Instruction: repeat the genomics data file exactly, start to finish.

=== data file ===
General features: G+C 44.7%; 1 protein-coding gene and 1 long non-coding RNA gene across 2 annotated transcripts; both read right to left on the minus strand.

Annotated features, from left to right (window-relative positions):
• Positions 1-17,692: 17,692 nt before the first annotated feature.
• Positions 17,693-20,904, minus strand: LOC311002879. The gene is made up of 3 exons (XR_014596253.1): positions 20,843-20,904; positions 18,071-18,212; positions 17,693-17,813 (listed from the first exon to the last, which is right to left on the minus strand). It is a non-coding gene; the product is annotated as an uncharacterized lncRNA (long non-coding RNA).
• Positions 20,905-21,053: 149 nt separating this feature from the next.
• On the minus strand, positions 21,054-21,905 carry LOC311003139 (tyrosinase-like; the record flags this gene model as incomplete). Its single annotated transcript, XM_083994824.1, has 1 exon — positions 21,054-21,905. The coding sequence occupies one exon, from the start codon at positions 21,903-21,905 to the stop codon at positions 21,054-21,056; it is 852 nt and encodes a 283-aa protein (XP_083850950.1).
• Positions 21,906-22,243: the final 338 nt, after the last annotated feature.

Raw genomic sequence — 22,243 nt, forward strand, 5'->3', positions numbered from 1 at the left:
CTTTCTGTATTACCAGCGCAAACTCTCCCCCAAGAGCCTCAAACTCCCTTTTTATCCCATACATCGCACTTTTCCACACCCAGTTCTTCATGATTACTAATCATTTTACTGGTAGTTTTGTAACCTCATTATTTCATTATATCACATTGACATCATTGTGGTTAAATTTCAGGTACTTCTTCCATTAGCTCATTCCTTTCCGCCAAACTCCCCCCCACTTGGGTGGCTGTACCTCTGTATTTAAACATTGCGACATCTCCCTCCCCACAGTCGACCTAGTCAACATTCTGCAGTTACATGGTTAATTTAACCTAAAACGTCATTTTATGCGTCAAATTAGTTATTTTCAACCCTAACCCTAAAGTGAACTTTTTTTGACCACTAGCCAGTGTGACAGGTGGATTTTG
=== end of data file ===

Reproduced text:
General features: G+C 44.7%; 1 protein-coding gene and 1 long non-coding RNA gene across 2 annotated transcripts; both read right to left on the minus strand.

Annotated features, from left to right (window-relative positions):
• Positions 1-17,692: 17,692 nt before the first annotated feature.
• Positions 17,693-20,904, minus strand: LOC311002879. The gene is made up of 3 exons (XR_014596253.1): positions 20,843-20,904; positions 18,071-18,212; positions 17,693-17,813 (listed from the first exon to the last, which is right to left on the minus strand). It is a non-coding gene; the product is annotated as an uncharacterized lncRNA (long non-coding RNA).
• Positions 20,905-21,053: 149 nt separating this feature from the next.
• On the minus strand, positions 21,054-21,905 carry LOC311003139 (tyrosinase-like; the record flags this gene model as incomplete). Its single annotated transcript, XM_083994824.1, has 1 exon — positions 21,054-21,905. The coding sequence occupies one exon, from the start codon at positions 21,903-21,905 to the stop codon at positions 21,054-21,056; it is 852 nt and encodes a 283-aa protein (XP_083850950.1).
• Positions 21,906-22,243: the final 338 nt, after the last annotated feature.

Raw genomic sequence — 22,243 nt, forward strand, 5'->3', positions numbered from 1 at the left:
CTTTCTGTATTACCAGCGCAAACTCTCCCCCAAGAGCCTCAAACTCCCTTTTTATCCCATACATCGCACTTTTCCACACCCAGTTCTTCATGATTACTAATCATTTTACTGGTAGTTTTGTAACCTCATTATTTCATTATATCACATTGACATCATTGTGGTTAAATTTCAGGTACTTCTTCCATTAGCTCATTCCTTTCCGCCAAACTCCCCCCCACTTGGGTGGCTGTACCTCTGTATTTAAACATTGCGACATCTCCCTCCCCACAGTCGACCTAGTCAACATTCTGCAGTTACATGGTTAATTTAACCTAAAACGTCATTTTATGCGTCAAATTAGTTATTTTCAACCCTAACCCTAAAGTGAACTTTTTTTGACCACTAGCCAGTGTGACAGGTGGATTTTG